The authors of the 37-page unofficial report interviewed over 60 locals in the Letpadaung region, and over 20 witnesses to the attack on encamped protestors. Their findings concentrate on virtually all of the human rights aspects of the events in the region absent from the official report: significant not only because they serve to reveal what has gone on there during the last year but also because they account for the strong resistance to the expansion of the mining project in the region. They observe that contrary to the “national interest” idiom of the official report, in fact the benefits of the project have thus far accrued almost exclusively to the joint venture partners in the mining project. They describe how farmers in the region have been repeatedly and forcibly dispossessed from their land through a range of coercive techniques, including unlawful arrest and detention, and dismissal from office of local officials who–cognisant of the true effects of the mine–have declined to cooperate in the systematic repression of local people. According to the report, at one point a local official warned uncooperative farmers that if they failed to cooperate with the Chinese then they risked an invasion that would leave them destitute–essentially a crude conceptualisation of precisely the same reasoning of the official report’s authors that led them to equate national interest with bilateral interests.

The unofficial report also discusses in detail the synchronised police raids on the protest camps, setting out in vivid detail not only the horrendous and unjustified manner in which the attacks were conducted, but also noting the absence of significant assistance given to affected persons in the aftermath. The accounts of witnesses leave little doubt that the police behaved as if on a war footing, attacking an enemy emplacement rather than some crude shelters designed to protect demonstrators against the elements, not against incendiary weapons. The military style of the attack, it must be added, is clearly a consequence of the last few decades of steady militarisation of the police force, throughout which time police units were treated as auxiliary forces for the army and given combat training. Consequently, under circumstances like those in Letpadaung it is hardly surprising that they behave in the manner of an armed force storming an enemy rather than a civilian force enforcing law. And although the matter may be thus stated briefly, a vast gulf separates these two methods of training and discipline; a gulf that will take a considerable time to bridge.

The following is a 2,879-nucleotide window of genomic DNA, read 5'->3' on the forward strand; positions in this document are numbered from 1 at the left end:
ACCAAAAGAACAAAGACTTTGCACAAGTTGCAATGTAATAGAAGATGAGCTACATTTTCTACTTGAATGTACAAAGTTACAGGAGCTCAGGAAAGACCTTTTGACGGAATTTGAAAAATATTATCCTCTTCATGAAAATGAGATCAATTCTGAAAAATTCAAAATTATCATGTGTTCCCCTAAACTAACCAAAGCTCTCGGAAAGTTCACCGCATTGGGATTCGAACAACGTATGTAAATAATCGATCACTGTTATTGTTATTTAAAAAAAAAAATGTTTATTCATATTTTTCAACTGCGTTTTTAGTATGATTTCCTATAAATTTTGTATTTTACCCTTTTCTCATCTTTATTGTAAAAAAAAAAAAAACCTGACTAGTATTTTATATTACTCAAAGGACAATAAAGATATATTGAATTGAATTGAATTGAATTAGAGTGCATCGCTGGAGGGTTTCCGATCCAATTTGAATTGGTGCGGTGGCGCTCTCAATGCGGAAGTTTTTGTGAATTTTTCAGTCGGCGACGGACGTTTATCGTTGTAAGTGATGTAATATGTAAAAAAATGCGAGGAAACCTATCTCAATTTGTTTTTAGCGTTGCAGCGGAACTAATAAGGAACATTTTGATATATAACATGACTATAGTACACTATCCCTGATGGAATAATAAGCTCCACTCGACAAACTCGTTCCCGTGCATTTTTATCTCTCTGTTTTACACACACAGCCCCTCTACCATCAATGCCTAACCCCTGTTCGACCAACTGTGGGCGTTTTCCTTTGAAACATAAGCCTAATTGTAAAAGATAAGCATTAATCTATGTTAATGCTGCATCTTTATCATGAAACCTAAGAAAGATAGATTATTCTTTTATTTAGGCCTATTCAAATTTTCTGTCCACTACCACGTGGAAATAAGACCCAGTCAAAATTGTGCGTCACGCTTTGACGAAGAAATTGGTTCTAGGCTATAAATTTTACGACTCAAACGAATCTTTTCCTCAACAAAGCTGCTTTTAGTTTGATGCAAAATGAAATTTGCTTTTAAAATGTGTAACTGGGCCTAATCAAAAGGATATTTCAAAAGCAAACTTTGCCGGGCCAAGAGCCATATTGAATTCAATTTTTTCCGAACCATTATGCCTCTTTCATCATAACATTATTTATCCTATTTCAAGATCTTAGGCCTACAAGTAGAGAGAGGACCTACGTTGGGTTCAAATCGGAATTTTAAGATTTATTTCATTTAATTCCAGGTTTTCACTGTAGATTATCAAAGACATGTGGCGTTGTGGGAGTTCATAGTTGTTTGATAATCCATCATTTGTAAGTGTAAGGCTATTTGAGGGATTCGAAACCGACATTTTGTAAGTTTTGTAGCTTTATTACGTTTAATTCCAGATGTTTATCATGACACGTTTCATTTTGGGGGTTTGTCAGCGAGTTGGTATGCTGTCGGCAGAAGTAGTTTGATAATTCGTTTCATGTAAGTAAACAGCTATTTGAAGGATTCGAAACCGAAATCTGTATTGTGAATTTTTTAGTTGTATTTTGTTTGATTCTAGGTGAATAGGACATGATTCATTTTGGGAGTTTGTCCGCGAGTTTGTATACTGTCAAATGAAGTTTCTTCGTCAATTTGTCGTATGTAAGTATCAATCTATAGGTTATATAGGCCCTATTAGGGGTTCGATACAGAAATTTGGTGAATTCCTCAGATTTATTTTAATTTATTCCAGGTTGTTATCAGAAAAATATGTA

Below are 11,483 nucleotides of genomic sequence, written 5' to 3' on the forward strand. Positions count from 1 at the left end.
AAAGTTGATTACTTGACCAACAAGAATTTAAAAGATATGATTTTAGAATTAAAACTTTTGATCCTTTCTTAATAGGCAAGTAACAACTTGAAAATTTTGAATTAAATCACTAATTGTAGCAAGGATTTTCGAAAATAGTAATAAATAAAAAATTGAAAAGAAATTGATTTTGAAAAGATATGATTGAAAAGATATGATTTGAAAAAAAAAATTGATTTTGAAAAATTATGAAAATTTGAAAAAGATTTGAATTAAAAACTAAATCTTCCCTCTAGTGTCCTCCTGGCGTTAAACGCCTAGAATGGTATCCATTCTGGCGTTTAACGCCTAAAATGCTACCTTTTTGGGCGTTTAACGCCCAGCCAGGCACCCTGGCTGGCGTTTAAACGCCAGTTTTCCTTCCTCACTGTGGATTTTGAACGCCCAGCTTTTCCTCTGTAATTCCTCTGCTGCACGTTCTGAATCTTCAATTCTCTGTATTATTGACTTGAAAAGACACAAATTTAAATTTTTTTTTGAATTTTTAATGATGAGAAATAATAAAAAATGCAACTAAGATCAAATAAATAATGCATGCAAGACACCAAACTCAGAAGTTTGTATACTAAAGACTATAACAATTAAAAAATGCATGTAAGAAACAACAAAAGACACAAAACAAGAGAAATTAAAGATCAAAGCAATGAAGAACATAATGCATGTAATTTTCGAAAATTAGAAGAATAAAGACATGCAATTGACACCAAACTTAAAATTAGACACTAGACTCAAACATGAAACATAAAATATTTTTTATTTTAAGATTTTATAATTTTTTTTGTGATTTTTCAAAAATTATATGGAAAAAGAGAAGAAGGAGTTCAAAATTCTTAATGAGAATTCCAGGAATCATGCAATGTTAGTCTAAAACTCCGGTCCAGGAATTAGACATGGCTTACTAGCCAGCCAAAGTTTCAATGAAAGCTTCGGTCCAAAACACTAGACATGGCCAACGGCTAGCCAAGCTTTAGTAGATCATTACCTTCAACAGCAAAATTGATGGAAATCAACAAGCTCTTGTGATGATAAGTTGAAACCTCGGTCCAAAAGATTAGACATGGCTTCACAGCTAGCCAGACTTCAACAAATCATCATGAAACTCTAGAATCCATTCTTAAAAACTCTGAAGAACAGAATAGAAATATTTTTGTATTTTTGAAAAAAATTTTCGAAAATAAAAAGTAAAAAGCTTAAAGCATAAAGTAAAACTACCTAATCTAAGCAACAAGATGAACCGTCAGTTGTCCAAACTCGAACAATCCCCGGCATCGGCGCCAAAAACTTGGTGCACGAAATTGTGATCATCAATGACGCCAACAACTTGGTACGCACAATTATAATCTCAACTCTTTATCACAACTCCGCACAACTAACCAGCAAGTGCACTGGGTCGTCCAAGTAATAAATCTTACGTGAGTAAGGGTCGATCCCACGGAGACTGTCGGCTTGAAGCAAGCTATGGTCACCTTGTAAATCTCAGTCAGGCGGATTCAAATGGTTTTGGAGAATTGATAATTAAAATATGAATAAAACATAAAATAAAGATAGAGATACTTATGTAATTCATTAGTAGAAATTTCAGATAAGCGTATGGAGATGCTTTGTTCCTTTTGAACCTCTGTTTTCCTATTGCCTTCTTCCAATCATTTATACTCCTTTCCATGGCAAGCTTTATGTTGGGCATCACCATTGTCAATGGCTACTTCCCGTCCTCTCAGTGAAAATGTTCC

The unofficial report raises a series of critical questions that its authors, due to limited resources and scope and lack of cooperation from the authorities, have flagged as requiring answers. These questions include:
1. Who required of local authorities that they coerce villagers to sign documents agreeing to hand over land to the project?
2. Who issued the police with white phosphorous, and who gave the orders that it be used to disperse protestors?
3. Who will take responsibility for the injuries and other losses of the protestors?
4. How will the grievances of affected villagers be addressed?
5. How will the democratic process take into account the wishes of local people affected by the mine?

All of these questions are highly pertinent, and questions of precisely the sort that need to be asked in an investigative report on an incident of this sort, and answers for them sought. Unfortunately, the answers are not available in the official report, because the questions have themselves gone largely unasked. Therefore, we are forced to continue asking them, in the hope that those who pretend to have answers will take the questions that really need to be answered seriously. At the end of the day, these come down to questions concerning whether or not the rights and interests of affected villagers in Letpadaung–rather than nebulous expressions of the national interest–will be treated as paramount; whether or not those officials responsible for abuses of authority and for the attacks on encamped protestors will be held responsible; and, whether or not institutional changes will be affected in Burma to move the country from rule-of-law rhetoric towards legal and political designs that afford guarantees to persons affected by projects of this sort that their rights actually amount to something.